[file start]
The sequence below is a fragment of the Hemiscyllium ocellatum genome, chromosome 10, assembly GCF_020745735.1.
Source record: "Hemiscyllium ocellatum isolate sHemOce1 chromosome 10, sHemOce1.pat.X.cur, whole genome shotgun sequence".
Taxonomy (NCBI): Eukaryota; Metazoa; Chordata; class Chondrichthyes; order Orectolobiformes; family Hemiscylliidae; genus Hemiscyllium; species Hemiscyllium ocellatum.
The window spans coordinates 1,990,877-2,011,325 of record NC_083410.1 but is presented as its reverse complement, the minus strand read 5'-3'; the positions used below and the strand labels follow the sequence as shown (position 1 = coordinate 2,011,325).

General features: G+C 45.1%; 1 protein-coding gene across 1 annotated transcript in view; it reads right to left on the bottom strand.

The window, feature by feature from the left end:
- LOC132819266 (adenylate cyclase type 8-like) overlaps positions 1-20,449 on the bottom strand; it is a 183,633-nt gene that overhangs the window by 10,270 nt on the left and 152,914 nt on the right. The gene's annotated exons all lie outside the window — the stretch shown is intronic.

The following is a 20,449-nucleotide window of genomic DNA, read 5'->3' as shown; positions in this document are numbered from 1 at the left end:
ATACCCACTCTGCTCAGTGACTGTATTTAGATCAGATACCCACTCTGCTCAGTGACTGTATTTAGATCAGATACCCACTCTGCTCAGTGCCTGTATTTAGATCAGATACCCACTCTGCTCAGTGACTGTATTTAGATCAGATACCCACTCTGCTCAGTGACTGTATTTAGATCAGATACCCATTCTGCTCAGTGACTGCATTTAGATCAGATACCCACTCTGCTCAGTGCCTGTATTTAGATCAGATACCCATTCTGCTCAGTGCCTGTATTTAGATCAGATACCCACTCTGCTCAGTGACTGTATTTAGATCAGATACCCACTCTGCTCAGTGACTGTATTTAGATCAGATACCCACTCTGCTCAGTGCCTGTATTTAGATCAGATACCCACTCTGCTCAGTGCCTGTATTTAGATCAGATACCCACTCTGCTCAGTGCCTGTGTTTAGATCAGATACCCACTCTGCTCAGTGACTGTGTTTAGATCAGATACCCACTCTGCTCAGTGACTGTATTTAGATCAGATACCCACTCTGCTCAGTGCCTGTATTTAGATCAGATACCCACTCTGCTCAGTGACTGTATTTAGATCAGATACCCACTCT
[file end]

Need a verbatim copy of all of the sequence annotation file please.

The sequence below is a fragment of the Hemiscyllium ocellatum genome, chromosome 10, assembly GCF_020745735.1.
Source record: "Hemiscyllium ocellatum isolate sHemOce1 chromosome 10, sHemOce1.pat.X.cur, whole genome shotgun sequence".
Taxonomy (NCBI): Eukaryota; Metazoa; Chordata; class Chondrichthyes; order Orectolobiformes; family Hemiscylliidae; genus Hemiscyllium; species Hemiscyllium ocellatum.
The window spans coordinates 1,990,877-2,011,325 of record NC_083410.1 but is presented as its reverse complement, the minus strand read 5'-3'; the positions used below and the strand labels follow the sequence as shown (position 1 = coordinate 2,011,325).

General features: G+C 45.1%; 1 protein-coding gene across 1 annotated transcript in view; it reads right to left on the bottom strand.

The window, feature by feature from the left end:
- LOC132819266 (adenylate cyclase type 8-like) overlaps positions 1-20,449 on the bottom strand; it is a 183,633-nt gene that overhangs the window by 10,270 nt on the left and 152,914 nt on the right. The gene's annotated exons all lie outside the window — the stretch shown is intronic.

The following is a 20,449-nucleotide window of genomic DNA, read 5'->3' as shown; positions in this document are numbered from 1 at the left end:
ATACCCACTCTGCTCAGTGACTGTATTTAGATCAGATACCCACTCTGCTCAGTGACTGTATTTAGATCAGATACCCACTCTGCTCAGTGCCTGTATTTAGATCAGATACCCACTCTGCTCAGTGACTGTATTTAGATCAGATACCCACTCTGCTCAGTGACTGTATTTAGATCAGATACCCATTCTGCTCAGTGACTGCATTTAGATCAGATACCCACTCTGCTCAGTGCCTGTATTTAGATCAGATACCCATTCTGCTCAGTGCCTGTATTTAGATCAGATACCCACTCTGCTCAGTGACTGTATTTAGATCAGATACCCACTCTGCTCAGTGACTGTATTTAGATCAGATACCCACTCTGCTCAGTGCCTGTATTTAGATCAGATACCCACTCTGCTCAGTGCCTGTATTTAGATCAGATACCCACTCTGCTCAGTGCCTGTGTTTAGATCAGATACCCACTCTGCTCAGTGACTGTGTTTAGATCAGATACCCACTCTGCTCAGTGACTGTATTTAGATCAGATACCCACTCTGCTCAGTGCCTGTATTTAGATCAGATACCCACTCTGCTCAGTGACTGTATTTAGATCAGATACCCACTCT